Why would farmers – some of the most risk-averse people on earth – adopt such a new technology? Perhaps it’s because agriculture drones offer clear advantages over other crop monitoring methods including satellite imaging, manned scouting and manned aircraft.
These advantages include:
Drones are considerably less expensive than satellites or manned aircraft surveillance.
Drone cameras take centimeter-level images that reveal much more detail about a crop’s condition.
Earlier Detection of Problems
Because drones survey more frequently, weeds, pests and other abnormalities are detected earlier.
Instead of riding around the perimeter to scout perhaps 5% of a field, now every field can be scouted 100% using drones.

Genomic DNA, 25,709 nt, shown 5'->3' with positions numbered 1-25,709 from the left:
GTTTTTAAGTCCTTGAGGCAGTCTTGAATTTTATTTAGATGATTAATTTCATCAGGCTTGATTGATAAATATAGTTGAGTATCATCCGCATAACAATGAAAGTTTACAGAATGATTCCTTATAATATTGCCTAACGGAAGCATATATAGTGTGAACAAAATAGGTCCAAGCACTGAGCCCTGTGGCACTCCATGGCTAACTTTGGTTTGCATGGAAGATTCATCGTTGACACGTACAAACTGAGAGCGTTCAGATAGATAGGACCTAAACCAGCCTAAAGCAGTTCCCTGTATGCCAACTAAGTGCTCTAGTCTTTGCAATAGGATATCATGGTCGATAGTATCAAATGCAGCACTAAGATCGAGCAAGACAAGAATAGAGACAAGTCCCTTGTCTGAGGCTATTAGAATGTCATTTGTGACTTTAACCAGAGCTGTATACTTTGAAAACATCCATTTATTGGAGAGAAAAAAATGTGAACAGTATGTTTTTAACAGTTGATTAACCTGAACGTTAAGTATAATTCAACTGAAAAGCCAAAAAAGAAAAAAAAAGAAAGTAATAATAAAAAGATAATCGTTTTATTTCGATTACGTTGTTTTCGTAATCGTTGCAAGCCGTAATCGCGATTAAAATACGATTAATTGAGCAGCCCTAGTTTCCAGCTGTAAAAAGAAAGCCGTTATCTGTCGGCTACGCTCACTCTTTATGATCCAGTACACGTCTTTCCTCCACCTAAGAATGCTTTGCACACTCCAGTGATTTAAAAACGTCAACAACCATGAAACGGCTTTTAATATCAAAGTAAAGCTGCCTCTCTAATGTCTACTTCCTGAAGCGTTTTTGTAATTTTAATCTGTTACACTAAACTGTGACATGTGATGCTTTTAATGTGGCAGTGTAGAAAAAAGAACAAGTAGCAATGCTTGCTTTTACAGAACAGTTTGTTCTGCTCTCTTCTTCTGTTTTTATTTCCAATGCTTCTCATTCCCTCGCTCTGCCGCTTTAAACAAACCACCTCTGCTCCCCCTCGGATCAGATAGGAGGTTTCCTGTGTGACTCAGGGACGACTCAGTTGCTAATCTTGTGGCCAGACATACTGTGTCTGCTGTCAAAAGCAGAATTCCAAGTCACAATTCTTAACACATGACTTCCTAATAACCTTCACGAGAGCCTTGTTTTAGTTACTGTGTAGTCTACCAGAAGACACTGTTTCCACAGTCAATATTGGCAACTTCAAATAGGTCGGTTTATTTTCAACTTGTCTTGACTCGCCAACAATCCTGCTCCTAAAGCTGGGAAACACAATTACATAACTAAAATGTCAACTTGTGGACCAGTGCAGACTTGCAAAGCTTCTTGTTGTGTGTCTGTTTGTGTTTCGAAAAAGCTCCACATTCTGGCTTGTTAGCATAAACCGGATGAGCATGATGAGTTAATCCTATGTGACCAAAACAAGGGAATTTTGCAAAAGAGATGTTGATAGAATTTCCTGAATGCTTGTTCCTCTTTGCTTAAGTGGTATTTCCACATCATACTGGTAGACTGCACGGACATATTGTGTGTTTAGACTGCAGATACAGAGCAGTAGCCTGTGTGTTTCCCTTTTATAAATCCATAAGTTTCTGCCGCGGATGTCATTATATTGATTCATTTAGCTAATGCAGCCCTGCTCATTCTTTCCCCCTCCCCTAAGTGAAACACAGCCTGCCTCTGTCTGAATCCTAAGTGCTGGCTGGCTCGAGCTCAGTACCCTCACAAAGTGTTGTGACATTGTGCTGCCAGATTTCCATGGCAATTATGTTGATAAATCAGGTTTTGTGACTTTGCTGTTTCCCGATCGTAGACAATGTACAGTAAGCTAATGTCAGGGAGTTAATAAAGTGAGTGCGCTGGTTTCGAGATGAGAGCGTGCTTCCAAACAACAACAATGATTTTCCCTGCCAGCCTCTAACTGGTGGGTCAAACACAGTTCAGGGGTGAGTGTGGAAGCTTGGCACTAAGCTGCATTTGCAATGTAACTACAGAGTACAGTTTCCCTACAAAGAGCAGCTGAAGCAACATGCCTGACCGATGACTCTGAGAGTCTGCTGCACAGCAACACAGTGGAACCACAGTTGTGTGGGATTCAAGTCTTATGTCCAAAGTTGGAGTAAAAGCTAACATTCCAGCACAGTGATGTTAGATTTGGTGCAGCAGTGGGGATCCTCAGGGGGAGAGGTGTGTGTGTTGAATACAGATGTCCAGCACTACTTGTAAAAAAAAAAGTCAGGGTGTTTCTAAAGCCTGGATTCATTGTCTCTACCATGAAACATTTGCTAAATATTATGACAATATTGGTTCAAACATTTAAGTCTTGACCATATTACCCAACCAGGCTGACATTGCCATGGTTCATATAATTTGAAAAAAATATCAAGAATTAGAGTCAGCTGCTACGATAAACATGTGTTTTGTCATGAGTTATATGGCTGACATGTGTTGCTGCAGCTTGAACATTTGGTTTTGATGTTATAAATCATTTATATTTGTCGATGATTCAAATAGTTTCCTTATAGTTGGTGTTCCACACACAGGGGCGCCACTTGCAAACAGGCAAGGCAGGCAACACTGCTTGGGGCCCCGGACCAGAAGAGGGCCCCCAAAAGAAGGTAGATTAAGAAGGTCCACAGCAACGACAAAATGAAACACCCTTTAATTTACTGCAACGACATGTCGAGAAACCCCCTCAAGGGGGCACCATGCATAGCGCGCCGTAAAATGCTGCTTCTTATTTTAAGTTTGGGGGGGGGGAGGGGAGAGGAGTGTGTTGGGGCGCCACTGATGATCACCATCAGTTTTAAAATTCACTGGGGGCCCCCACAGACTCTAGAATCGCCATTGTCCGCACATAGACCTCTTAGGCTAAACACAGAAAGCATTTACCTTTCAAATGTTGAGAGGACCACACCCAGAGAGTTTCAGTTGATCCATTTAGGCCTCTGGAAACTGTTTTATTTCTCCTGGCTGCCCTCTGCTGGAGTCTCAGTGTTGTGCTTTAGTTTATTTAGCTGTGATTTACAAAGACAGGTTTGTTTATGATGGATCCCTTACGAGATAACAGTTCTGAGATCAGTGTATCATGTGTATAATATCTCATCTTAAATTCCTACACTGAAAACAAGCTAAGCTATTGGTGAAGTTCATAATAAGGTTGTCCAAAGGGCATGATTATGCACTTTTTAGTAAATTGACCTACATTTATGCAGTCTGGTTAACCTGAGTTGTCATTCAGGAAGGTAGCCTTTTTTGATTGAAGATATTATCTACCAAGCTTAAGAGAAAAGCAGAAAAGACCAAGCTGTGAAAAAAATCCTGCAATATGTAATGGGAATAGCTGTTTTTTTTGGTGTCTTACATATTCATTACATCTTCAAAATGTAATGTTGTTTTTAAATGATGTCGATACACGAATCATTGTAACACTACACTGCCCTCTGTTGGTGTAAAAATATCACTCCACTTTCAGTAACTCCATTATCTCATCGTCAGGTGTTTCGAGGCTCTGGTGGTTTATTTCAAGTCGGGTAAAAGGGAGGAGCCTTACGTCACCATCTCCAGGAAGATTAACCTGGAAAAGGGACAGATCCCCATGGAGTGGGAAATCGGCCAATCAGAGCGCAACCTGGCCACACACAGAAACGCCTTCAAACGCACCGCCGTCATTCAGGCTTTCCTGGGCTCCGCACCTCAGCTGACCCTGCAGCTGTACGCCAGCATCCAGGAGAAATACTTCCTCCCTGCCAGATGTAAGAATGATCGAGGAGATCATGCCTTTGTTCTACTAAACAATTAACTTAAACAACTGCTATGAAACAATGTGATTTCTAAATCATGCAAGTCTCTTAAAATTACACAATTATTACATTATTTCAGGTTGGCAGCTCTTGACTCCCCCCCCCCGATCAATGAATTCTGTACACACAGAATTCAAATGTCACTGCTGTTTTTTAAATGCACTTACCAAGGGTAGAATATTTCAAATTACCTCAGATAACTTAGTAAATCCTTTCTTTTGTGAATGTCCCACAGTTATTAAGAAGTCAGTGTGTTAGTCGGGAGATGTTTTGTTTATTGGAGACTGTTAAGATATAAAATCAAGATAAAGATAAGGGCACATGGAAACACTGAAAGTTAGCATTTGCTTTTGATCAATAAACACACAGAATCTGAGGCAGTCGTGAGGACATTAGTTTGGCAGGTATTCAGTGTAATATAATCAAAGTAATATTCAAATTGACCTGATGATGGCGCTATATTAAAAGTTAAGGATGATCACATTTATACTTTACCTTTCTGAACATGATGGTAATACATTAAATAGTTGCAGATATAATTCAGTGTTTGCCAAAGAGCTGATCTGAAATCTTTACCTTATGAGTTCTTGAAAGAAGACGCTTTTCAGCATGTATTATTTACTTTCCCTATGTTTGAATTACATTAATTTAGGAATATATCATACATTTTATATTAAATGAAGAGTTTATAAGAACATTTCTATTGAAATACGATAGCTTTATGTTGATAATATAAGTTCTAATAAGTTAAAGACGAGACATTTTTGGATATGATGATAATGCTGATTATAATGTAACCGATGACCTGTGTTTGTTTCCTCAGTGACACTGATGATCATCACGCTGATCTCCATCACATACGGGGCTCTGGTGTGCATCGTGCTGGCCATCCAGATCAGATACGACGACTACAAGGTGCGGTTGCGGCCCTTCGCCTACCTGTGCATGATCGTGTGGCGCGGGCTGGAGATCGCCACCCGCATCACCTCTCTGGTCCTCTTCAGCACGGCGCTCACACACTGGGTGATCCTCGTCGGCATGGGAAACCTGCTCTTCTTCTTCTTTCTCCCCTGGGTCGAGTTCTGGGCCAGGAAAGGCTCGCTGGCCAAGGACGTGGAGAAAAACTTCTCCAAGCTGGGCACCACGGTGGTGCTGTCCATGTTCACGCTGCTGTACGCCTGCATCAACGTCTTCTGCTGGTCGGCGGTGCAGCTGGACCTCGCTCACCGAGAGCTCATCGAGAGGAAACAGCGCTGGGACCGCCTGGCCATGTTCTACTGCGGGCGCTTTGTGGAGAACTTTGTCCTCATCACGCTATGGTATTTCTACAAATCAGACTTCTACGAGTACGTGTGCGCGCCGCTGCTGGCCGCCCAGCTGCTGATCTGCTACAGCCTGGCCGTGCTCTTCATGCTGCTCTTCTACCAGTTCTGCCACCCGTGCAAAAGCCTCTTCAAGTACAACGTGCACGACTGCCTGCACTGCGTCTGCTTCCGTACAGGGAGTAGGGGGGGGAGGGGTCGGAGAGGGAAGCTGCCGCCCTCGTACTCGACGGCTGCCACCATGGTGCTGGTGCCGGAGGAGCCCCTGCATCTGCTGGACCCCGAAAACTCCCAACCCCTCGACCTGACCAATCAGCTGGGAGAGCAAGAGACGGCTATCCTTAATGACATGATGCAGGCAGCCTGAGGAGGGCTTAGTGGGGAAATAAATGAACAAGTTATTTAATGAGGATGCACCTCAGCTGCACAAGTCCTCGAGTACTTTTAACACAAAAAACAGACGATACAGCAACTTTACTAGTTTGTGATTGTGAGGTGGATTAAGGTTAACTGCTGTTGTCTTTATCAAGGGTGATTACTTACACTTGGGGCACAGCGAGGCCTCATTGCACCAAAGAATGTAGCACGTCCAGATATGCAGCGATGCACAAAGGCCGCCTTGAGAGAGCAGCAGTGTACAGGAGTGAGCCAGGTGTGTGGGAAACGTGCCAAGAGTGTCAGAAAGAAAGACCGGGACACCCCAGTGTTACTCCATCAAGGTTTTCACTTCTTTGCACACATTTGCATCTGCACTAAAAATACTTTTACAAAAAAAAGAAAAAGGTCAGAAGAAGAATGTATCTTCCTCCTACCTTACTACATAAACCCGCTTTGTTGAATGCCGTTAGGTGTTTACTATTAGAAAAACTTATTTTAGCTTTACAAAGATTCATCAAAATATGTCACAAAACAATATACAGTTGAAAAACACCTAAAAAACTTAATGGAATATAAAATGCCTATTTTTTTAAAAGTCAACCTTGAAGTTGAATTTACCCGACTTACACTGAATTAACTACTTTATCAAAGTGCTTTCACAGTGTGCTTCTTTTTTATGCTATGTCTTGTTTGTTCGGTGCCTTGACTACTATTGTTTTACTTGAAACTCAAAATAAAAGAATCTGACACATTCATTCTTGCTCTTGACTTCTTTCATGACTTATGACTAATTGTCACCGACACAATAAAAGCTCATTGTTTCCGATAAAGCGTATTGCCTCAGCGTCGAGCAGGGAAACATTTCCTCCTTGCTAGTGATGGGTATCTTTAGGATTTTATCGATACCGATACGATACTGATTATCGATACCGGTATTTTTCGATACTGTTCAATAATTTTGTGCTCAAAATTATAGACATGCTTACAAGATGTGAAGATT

3D / Volumetric Data
Drone images can be used to calculate the volume of piles, holes, hills and patches. These can be compared to Infrared images to detect density issues like hot spots in a crowded beet field, or to identify contour problems such as slope shade issues.
More Frequent Index Reporting
Drones offer a cost-effective way to monitor crops more frequently for key indices like CCCI (Canopy Chlorophyl Content Index), CWSI (Crop Water Stress Index) and NDVI.